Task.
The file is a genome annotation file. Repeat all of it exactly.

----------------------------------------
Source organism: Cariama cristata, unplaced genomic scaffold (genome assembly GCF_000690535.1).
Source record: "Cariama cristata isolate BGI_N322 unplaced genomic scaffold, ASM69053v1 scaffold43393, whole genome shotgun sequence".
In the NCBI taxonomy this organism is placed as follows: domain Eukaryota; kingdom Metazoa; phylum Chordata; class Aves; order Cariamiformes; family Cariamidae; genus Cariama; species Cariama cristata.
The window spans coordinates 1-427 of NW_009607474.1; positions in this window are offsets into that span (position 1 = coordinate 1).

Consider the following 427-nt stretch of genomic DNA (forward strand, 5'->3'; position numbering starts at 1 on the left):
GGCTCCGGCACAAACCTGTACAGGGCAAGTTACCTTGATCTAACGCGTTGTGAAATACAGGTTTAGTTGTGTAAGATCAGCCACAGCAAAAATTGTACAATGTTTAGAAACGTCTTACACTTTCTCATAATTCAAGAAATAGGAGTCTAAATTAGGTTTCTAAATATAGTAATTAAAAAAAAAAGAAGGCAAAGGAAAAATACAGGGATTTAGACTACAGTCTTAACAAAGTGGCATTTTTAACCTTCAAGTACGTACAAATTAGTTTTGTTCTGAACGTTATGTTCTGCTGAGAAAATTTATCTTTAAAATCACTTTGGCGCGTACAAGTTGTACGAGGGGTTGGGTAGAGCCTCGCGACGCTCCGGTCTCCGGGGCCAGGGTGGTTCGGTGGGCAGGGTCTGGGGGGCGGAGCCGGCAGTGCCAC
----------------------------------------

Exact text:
Source organism: Cariama cristata, unplaced genomic scaffold (genome assembly GCF_000690535.1).
Source record: "Cariama cristata isolate BGI_N322 unplaced genomic scaffold, ASM69053v1 scaffold43393, whole genome shotgun sequence".
In the NCBI taxonomy this organism is placed as follows: domain Eukaryota; kingdom Metazoa; phylum Chordata; class Aves; order Cariamiformes; family Cariamidae; genus Cariama; species Cariama cristata.
The window spans coordinates 1-427 of NW_009607474.1; positions in this window are offsets into that span (position 1 = coordinate 1).

Consider the following 427-nt stretch of genomic DNA (forward strand, 5'->3'; position numbering starts at 1 on the left):
GGCTCCGGCACAAACCTGTACAGGGCAAGTTACCTTGATCTAACGCGTTGTGAAATACAGGTTTAGTTGTGTAAGATCAGCCACAGCAAAAATTGTACAATGTTTAGAAACGTCTTACACTTTCTCATAATTCAAGAAATAGGAGTCTAAATTAGGTTTCTAAATATAGTAATTAAAAAAAAAAGAAGGCAAAGGAAAAATACAGGGATTTAGACTACAGTCTTAACAAAGTGGCATTTTTAACCTTCAAGTACGTACAAATTAGTTTTGTTCTGAACGTTATGTTCTGCTGAGAAAATTTATCTTTAAAATCACTTTGGCGCGTACAAGTTGTACGAGGGGTTGGGTAGAGCCTCGCGACGCTCCGGTCTCCGGGGCCAGGGTGGTTCGGTGGGCAGGGTCTGGGGGGCGGAGCCGGCAGTGCCAC